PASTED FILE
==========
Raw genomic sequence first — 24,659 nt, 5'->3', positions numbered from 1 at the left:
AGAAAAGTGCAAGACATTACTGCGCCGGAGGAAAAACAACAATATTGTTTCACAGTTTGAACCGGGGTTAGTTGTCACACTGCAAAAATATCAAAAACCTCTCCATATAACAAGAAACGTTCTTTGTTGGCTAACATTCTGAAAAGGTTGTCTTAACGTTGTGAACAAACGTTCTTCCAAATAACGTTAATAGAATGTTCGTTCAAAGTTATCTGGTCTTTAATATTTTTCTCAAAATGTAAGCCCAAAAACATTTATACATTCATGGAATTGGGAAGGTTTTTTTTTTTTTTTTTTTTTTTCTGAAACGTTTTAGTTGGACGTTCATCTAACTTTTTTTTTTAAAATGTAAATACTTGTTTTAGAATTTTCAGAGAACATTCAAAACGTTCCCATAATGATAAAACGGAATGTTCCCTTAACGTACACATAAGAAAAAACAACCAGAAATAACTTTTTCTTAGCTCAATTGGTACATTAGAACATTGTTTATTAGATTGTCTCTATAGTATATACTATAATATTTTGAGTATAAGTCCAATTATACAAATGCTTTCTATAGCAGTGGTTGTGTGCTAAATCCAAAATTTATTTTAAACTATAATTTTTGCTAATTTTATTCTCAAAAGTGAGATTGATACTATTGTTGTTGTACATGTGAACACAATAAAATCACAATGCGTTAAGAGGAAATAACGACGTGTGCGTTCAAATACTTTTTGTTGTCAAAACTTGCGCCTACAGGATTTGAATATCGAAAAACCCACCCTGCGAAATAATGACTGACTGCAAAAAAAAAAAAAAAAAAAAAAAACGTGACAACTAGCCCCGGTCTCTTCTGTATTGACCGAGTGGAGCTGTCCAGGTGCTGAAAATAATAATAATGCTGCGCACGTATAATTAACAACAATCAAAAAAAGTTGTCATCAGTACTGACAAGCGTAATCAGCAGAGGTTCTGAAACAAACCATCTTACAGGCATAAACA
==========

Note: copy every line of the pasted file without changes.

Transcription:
Raw genomic sequence first — 24,659 nt, 5'->3', positions numbered from 1 at the left:
AGAAAAGTGCAAGACATTACTGCGCCGGAGGAAAAACAACAATATTGTTTCACAGTTTGAACCGGGGTTAGTTGTCACACTGCAAAAATATCAAAAACCTCTCCATATAACAAGAAACGTTCTTTGTTGGCTAACATTCTGAAAAGGTTGTCTTAACGTTGTGAACAAACGTTCTTCCAAATAACGTTAATAGAATGTTCGTTCAAAGTTATCTGGTCTTTAATATTTTTCTCAAAATGTAAGCCCAAAAACATTTATACATTCATGGAATTGGGAAGGTTTTTTTTTTTTTTTTTTTTTTTCTGAAACGTTTTAGTTGGACGTTCATCTAACTTTTTTTTTTAAAATGTAAATACTTGTTTTAGAATTTTCAGAGAACATTCAAAACGTTCCCATAATGATAAAACGGAATGTTCCCTTAACGTACACATAAGAAAAAACAACCAGAAATAACTTTTTCTTAGCTCAATTGGTACATTAGAACATTGTTTATTAGATTGTCTCTATAGTATATACTATAATATTTTGAGTATAAGTCCAATTATACAAATGCTTTCTATAGCAGTGGTTGTGTGCTAAATCCAAAATTTATTTTAAACTATAATTTTTGCTAATTTTATTCTCAAAAGTGAGATTGATACTATTGTTGTTGTACATGTGAACACAATAAAATCACAATGCGTTAAGAGGAAATAACGACGTGTGCGTTCAAATACTTTTTGTTGTCAAAACTTGCGCCTACAGGATTTGAATATCGAAAAACCCACCCTGCGAAATAATGACTGACTGCAAAAAAAAAAAAAAAAAAAAAAAACGTGACAACTAGCCCCGGTCTCTTCTGTATTGACCGAGTGGAGCTGTCCAGGTGCTGAAAATAATAATAATGCTGCGCACGTATAATTAACAACAATCAAAAAAAGTTGTCATCAGTACTGACAAGCGTAATCAGCAGAGGTTCTGAAACAAACCATCTTACAGGCATAAACA